These two sets of desires, those rooted in the individuated self and those rooted in the cosmic consciousness, blend in endlessly interesting combinations, like the ruthless gangster who is also a very loving family man. No combination is more interesting than in the fundamentalist religious zealot. Understand that we are not talking about mysticism. A mystic is a mystic. There aren't really any Christian mystics, or Buddhist mystics or Moslem mystics or Jewish mystics, and certainly not any militant mystics. Once you get it, you get it. The mystical understanding is exactly the same in all religions. But the fundamentalists are different. They have had some experience of the bonding, the union, the transcendency, the joyousness that one feels when one is lifted beyond one's individual experience and tastes the cosmic consciousness. The trouble with fundamentalists is that their experience has outstripped their understanding. They deify the ladder that they climbed to reach a spiritual height rather than the spirit itself. Each fundamentalist is absolutely convinced, in exactly the same way, and based on exactly the same experiences, that his way is the exclusively right way, that his way is the only way sanctified by God, and that anyone who says differently is to be ignored, diminished or annihilated. This is why religious wars are so passionate. Zealots have had genuinely transcendent experiences. These experiences are associated for them with certain practices, certain prayers, certain buildings, certain groups of people, certain rituals, etc. So each side, using a different name for exactly the same God, with equal passion based on exactly the same fervent experiences, sets out to kill one another.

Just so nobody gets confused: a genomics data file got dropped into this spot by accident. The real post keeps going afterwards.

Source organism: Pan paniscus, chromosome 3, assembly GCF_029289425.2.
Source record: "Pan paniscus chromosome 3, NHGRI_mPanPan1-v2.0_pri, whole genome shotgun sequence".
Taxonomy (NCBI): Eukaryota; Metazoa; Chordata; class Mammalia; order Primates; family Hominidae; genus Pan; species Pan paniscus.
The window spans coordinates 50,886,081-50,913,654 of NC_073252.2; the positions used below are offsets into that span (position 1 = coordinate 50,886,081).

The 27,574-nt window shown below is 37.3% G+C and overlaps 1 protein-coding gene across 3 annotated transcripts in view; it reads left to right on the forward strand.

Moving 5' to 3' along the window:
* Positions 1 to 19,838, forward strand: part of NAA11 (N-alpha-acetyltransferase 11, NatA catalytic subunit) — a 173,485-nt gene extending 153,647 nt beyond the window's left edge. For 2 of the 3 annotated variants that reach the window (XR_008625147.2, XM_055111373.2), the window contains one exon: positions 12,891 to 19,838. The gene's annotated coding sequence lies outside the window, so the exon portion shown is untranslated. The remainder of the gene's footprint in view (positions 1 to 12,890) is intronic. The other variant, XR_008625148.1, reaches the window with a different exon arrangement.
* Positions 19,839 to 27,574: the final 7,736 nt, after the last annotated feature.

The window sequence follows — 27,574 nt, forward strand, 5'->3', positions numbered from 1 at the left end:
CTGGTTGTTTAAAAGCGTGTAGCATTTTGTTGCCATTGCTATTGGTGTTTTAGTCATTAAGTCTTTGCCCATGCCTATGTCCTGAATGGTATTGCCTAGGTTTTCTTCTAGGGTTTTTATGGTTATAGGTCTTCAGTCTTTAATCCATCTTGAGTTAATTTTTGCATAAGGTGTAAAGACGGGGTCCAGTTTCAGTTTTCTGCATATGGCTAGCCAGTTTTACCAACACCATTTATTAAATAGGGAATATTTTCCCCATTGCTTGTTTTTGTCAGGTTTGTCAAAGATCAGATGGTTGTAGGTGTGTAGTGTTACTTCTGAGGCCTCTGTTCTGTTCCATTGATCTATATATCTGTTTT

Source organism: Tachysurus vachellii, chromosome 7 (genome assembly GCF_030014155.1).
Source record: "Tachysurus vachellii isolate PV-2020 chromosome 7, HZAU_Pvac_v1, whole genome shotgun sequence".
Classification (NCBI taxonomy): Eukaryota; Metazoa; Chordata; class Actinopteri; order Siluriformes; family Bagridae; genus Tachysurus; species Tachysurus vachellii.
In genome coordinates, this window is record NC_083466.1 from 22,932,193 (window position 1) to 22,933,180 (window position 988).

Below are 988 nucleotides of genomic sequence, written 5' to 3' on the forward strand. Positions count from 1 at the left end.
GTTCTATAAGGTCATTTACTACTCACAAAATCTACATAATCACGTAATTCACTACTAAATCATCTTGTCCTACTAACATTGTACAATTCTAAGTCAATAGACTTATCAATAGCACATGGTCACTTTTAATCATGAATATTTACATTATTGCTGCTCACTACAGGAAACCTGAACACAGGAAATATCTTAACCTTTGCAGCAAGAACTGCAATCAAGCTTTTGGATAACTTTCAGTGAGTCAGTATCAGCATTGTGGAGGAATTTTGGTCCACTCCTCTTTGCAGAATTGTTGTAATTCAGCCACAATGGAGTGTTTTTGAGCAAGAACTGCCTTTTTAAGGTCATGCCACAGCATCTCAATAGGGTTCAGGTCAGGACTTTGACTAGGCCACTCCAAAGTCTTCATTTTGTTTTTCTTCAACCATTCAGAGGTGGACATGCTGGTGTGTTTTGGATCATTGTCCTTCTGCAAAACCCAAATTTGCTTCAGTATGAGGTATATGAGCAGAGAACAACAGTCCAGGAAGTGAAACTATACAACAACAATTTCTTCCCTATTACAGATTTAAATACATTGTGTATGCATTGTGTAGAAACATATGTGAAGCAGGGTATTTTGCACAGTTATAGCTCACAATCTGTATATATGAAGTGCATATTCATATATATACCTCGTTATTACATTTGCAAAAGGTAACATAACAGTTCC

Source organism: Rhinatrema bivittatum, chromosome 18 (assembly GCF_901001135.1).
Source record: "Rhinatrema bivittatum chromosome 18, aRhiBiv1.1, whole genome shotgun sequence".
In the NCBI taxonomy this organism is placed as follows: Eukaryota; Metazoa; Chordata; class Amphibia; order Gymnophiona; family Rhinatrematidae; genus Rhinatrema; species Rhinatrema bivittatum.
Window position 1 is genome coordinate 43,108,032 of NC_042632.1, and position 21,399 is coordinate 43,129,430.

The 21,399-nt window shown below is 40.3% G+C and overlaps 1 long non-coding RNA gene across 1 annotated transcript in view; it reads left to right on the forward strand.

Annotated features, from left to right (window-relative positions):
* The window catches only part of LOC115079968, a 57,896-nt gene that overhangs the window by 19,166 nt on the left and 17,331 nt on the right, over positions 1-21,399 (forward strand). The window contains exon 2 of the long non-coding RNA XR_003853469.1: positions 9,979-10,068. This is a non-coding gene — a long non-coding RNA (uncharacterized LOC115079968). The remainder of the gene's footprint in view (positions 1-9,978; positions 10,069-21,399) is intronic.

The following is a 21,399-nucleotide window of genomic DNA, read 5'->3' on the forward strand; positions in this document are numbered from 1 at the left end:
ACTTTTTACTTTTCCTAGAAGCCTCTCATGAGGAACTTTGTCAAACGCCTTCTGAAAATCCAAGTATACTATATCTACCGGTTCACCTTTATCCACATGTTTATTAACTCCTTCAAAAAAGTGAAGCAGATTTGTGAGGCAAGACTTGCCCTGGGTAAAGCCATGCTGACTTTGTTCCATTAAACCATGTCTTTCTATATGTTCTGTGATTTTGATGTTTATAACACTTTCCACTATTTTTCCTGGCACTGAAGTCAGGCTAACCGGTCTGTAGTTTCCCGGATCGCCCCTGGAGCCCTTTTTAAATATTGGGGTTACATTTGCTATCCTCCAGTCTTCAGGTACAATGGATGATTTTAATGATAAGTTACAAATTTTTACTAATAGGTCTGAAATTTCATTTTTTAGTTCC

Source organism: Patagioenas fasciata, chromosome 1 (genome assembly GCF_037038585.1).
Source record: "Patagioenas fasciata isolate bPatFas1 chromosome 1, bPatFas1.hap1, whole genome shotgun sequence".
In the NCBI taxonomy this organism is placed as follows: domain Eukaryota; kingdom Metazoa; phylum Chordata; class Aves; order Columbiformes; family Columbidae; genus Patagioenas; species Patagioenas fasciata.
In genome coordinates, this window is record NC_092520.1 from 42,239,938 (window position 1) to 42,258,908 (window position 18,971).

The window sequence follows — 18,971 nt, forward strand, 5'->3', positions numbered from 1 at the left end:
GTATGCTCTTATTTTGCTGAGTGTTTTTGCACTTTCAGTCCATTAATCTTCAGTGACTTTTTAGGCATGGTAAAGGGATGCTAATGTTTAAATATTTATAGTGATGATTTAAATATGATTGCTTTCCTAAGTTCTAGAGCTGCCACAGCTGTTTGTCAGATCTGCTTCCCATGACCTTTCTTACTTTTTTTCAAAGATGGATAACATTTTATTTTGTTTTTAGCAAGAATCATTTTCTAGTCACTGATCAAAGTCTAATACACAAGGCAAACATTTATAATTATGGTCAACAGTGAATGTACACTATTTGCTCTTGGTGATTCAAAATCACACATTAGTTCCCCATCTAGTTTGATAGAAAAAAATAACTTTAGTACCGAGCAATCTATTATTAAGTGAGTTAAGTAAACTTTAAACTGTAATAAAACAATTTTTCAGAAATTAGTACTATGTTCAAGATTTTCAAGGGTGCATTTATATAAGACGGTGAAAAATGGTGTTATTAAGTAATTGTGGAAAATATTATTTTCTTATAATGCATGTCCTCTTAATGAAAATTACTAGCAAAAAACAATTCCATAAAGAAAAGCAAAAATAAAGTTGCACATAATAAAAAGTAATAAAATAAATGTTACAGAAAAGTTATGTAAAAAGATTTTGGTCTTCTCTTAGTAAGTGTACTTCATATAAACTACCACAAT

Thankfully the choice is not just between myopic and joyless atheism or zealous and militant fundamentalism. God is not one or the other. God is not this or that. God is not a story that is true or not. God is not something that took place two thousand years ago, or five thousand years ago. God is not something to squeeze in between biology and psychology on some shelf in your mind. God is at the center of biology, psychology, zoology, anthropology, musicology and cosmetology. God is at the center of all ologies. God is one-ology. God is at every moment, in every space. God is exactly as God has been described through the ages: eternal, omnipotent, and omnipresent. 'Hear, O, Israel, The Lord, our God, the Lord is One." Not one God, one prophet, or one religion as opposed to another; not one temple, one group of people, one species, or one planet as opposed to another. The Lord is beyond opposition. The Lord is One.

Any feedback? I sincerely welcome your comments..